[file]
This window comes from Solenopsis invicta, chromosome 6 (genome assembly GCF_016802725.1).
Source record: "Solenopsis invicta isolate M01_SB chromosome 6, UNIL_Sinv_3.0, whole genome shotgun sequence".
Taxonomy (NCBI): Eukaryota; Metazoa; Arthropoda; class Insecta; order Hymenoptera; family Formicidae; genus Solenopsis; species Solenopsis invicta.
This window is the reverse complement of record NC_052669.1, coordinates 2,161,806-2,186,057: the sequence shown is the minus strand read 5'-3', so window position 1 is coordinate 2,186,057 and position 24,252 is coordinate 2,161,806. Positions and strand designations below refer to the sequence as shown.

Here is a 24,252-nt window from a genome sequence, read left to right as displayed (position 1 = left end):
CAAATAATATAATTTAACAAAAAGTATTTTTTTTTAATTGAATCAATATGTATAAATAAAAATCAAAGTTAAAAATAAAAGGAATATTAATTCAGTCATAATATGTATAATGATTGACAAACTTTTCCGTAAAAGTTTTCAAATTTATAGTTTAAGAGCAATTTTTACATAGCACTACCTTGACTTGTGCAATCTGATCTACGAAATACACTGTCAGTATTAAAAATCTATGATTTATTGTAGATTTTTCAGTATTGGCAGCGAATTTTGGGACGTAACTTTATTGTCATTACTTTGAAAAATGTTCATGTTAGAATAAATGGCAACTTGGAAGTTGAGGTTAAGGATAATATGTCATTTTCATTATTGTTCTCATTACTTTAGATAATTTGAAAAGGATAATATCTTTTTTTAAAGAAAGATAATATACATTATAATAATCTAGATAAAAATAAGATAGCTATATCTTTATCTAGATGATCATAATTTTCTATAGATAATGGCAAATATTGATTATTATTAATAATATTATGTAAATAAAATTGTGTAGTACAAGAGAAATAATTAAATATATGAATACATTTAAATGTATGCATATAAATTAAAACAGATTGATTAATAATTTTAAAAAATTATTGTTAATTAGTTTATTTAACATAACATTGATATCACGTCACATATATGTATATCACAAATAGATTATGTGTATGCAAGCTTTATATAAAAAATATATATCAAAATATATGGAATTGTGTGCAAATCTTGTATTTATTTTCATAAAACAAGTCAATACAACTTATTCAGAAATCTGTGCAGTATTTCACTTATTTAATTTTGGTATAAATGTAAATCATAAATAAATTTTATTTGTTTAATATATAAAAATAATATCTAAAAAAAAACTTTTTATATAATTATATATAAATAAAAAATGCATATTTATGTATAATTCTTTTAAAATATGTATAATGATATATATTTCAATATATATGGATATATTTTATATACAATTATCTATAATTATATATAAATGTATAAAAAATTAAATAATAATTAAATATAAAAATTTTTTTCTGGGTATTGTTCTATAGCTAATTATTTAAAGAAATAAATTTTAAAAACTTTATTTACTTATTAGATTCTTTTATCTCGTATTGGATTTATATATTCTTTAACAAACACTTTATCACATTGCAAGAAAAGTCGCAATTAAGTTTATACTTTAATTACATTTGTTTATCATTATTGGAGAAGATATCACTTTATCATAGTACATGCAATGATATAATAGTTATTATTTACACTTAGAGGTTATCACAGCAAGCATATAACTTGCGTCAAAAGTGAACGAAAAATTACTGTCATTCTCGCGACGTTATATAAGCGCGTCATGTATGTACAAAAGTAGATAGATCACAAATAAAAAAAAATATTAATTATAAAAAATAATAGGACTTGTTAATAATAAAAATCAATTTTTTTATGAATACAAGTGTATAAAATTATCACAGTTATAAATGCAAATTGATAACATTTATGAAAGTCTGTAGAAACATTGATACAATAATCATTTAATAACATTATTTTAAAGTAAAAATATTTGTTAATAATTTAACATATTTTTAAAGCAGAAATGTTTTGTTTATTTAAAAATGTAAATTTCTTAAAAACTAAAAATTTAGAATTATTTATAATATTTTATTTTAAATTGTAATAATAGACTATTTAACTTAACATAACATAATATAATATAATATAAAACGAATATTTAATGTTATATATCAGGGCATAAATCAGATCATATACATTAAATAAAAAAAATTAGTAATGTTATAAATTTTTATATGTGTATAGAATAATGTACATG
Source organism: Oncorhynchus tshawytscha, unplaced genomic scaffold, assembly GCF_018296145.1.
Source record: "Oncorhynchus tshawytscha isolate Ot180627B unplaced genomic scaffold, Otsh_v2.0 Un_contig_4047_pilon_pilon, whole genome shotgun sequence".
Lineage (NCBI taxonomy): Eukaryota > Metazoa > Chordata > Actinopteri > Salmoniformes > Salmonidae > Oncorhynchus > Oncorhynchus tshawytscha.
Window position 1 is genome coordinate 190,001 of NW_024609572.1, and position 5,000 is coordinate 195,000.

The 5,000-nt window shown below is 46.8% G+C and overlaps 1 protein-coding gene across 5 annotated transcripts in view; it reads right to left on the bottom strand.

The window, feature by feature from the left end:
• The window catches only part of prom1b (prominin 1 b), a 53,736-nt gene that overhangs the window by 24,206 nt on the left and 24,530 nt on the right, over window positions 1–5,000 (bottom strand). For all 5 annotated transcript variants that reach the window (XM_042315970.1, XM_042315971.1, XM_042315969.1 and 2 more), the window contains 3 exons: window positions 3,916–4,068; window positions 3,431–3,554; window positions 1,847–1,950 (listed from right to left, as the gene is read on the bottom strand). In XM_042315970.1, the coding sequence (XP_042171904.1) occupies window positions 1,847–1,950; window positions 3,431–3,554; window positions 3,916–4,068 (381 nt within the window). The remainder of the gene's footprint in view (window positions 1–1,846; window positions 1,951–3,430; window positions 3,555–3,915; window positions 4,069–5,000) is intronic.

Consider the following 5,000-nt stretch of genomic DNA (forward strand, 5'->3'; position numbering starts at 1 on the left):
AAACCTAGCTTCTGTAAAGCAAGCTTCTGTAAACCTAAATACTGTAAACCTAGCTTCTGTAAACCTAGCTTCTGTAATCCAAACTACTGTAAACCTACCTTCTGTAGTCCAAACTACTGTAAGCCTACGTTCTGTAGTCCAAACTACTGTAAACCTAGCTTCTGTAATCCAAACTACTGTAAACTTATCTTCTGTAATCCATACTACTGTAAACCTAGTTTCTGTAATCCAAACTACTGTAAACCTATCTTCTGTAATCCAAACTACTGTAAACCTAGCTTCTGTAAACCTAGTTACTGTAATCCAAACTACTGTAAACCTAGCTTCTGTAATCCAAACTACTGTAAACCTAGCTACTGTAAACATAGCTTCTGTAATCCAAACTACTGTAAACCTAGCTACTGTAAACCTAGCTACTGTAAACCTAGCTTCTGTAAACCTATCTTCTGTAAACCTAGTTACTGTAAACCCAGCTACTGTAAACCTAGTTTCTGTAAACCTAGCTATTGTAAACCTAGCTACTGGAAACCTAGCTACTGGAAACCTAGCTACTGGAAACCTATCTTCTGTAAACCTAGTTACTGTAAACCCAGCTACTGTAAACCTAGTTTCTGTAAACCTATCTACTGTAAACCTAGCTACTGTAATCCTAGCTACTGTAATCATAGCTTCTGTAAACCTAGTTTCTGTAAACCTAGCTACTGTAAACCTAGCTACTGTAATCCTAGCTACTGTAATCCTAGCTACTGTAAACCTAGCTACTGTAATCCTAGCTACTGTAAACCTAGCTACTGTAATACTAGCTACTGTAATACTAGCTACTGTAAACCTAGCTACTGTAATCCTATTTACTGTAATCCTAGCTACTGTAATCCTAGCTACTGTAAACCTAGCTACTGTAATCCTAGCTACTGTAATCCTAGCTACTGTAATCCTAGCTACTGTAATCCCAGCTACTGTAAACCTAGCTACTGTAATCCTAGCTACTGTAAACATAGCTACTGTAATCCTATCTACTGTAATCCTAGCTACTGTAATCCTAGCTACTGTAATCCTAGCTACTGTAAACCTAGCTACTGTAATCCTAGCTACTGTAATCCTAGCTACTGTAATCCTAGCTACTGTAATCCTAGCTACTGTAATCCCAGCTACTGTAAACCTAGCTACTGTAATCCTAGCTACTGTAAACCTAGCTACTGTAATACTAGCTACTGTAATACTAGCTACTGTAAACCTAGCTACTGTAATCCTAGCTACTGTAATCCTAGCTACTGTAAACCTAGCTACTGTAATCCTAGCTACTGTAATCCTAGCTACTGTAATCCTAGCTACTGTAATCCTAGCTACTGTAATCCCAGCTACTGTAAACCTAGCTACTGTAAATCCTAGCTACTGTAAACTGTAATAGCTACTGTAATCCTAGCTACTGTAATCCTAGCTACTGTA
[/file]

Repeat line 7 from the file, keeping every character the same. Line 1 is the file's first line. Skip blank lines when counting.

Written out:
Source organism: Oncorhynchus tshawytscha, unplaced genomic scaffold, assembly GCF_018296145.1.